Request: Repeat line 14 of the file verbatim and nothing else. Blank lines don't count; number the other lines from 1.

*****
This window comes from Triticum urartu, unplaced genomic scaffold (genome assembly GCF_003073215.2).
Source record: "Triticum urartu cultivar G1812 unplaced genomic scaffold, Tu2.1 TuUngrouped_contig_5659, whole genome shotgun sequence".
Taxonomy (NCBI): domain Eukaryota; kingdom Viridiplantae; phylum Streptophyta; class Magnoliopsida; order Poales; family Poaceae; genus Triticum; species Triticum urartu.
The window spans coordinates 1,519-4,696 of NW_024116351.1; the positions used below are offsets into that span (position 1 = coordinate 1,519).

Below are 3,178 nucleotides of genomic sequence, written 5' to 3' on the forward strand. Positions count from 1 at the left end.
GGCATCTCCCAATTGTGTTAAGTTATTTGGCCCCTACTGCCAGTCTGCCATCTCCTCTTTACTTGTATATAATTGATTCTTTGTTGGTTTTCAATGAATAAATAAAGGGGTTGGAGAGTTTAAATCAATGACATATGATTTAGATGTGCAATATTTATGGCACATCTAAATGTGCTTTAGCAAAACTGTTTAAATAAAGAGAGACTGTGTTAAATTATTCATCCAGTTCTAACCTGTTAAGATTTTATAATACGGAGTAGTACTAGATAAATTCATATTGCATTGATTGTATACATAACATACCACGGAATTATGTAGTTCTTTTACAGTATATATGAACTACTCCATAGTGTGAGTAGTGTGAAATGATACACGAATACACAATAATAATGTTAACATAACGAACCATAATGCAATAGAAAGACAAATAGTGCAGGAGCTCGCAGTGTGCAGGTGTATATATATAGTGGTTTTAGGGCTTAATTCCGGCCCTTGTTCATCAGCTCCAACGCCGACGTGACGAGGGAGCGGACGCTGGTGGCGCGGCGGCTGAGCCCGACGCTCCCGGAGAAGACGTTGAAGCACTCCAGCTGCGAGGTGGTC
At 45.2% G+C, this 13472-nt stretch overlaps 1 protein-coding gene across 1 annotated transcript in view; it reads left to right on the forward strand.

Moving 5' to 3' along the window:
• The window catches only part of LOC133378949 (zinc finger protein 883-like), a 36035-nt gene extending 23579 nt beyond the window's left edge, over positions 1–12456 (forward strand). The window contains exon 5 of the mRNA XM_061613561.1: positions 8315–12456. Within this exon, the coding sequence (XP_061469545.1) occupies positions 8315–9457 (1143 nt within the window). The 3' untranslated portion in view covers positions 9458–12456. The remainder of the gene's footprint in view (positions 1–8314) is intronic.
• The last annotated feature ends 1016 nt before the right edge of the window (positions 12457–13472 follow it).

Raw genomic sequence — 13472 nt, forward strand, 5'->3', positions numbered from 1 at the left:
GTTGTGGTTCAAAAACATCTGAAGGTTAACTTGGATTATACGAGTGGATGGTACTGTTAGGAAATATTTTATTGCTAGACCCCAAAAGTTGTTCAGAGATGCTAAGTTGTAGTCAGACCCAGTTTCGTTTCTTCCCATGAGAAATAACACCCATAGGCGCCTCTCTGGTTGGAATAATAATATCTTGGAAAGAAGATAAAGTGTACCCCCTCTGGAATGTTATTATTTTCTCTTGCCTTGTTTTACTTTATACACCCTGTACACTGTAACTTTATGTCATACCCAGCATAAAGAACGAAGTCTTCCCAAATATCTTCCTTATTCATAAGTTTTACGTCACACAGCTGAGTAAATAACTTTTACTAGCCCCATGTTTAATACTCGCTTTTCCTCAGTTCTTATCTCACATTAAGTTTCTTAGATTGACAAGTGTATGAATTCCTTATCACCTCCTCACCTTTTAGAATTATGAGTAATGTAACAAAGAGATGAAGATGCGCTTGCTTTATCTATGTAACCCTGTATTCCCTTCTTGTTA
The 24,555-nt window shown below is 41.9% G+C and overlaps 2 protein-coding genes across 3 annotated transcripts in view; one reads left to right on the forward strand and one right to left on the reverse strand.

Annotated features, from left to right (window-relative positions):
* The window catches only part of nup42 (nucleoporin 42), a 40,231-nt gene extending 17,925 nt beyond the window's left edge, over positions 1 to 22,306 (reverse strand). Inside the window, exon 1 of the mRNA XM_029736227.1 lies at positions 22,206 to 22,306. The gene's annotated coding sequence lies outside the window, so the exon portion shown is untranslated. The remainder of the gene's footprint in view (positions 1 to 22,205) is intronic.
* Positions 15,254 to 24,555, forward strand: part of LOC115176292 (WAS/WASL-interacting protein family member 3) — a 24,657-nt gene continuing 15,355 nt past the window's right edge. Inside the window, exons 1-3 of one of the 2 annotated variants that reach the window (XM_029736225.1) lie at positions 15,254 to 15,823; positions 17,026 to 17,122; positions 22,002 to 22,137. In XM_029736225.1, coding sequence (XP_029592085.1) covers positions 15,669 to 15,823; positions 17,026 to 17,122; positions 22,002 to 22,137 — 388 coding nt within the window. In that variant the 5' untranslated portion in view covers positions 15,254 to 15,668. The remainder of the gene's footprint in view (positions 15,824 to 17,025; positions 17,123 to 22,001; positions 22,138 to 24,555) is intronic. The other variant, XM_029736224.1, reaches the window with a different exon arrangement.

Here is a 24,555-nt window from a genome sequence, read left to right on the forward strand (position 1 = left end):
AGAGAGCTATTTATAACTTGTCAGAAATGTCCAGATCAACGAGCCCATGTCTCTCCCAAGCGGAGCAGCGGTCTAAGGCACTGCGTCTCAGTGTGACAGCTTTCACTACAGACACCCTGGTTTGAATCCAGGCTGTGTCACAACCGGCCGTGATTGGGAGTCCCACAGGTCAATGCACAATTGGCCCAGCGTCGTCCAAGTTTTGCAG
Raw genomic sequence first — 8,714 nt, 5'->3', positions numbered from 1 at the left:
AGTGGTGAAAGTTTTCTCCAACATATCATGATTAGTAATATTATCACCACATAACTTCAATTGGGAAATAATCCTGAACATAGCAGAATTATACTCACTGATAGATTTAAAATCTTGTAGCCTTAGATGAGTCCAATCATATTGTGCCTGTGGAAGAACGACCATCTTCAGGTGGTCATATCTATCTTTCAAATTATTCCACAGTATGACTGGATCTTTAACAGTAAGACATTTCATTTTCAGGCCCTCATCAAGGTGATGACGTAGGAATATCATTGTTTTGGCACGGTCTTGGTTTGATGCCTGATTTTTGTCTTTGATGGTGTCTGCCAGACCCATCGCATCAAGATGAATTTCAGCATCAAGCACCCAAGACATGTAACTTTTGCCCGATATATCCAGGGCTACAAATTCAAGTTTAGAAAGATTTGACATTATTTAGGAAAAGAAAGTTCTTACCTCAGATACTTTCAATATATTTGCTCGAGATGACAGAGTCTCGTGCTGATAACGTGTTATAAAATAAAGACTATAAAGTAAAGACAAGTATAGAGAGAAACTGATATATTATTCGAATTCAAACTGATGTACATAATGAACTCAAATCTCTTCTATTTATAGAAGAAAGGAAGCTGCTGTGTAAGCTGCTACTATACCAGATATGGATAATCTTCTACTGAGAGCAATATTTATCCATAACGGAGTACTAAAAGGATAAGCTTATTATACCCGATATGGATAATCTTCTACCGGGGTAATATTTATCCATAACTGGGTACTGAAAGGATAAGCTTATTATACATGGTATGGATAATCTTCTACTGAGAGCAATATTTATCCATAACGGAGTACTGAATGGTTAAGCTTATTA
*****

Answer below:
Annotated features, from left to right (window-relative positions):